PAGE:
Wednesday, February 10, 2010

Red Sox musical, an update

I've gotten a dozen or so hits (pun intended) recently from people searching for information about the Boston Red Sox musical in the lineup at Cambridge's American Repertory Theater.

So I figure with spring training just around the corner, it's time for an update.

The musical begins previews May 14 and runs through June 27 at the Loeb Drama Center. When I first wrote about the show, it was called Red Sox Nation. The name's been changed to Johnny Baseball. (I like the old name better but sadly, no one asked for my opinion.)

The story, described as "an exhilarating blend of fact, fiction and the mystical power of the game," spans the years from 1919 to 2004, when the Red Sox broke the Curse of the Bambino to win the World Series after an 86-year drought.

At its heart is a romance between white baseball player Johnny O'Brien, a hard-luck right-hander on the 1919 Sox, and Daisy Wyatt, a dazzling black jazz singer. Their son is kept out of the major leagues because of his skin color. (The Red Sox were the last team to integrate.)

The creative team is the same: playwright Richard Dresser, who penned the Beach Boys jukebox musical Good Vibrations, is writing the book. Music and lyrics are by brothers Robert Reale and Willie Reale, who collaborated on the score for A Year with Frog and Toad.

Robert Reale said this week on Twitter that auditions have wrapped up and they've made several casting offers. Scott Pask is designing the set. Also on board are lighting designer Donald Holder and costume designer Michael McDonald.

There's an extensive interview with the Dresser and the Reale brothers on the A.R.T. Web site. Clearly, big themes are in play here.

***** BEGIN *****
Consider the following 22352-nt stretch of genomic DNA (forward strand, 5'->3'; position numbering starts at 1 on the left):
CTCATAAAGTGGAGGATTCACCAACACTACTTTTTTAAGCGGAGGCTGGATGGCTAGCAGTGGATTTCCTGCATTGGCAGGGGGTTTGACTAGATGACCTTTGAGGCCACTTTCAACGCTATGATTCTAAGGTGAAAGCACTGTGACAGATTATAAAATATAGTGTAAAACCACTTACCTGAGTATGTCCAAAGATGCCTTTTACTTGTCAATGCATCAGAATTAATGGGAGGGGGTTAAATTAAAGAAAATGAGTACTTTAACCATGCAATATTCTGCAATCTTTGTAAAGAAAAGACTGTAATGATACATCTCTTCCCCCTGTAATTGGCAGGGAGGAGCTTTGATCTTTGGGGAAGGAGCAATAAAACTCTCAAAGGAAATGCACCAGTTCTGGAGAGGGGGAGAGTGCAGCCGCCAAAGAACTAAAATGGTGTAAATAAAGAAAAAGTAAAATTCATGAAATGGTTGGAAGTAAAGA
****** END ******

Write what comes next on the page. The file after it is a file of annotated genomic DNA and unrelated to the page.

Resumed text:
"One of the things that drew us to this project was the idea that this whole region of the country was following this one team so closely and getting consistently defeated in these inspired, tragic ways," Dresser says. "In fact, we always spoke about this musical as a kind of Greek tragedy."

I like the combination of baseball lore, American history and love story. It's encouraging that Diane Paulus, the A.R.T's artistic director, will be directing the musical. She helmed the Tony-winning Broadway revival of Hair, one of my favorite shows of 2009.

Here's a clip of Paulus talking about the show when it was still called Red Sox Nation:

Update: The cast has been announced and it includes Stephanie Umoh, who was in the short-lived Ragtime revival on Broadway, as Daisy Wyatt; Colin Donnell as Johnny O'Brien; and Burke Moses as Babe Ruth.


Linda said...

I hadn't heard of this. I might have to go to Boston to see it (I haven't been in a while anyway). It sounds like a big undertaking--1919 to 2004 is a long span of time to cover in a musical--but I love Diane Paulus.

Esther said...

Yeah, I was so impressed by what Diane Paulus did with Hair. It was fun yet very poignant. She gave it a sense of history yet made the musical seem so timely.

I agree it is a big span of time but I guess they want to portray the "Curse" in its entirety, from the beginning to the Red Sox winning the World Series.

Anyway, let me know when you're thinking of coming!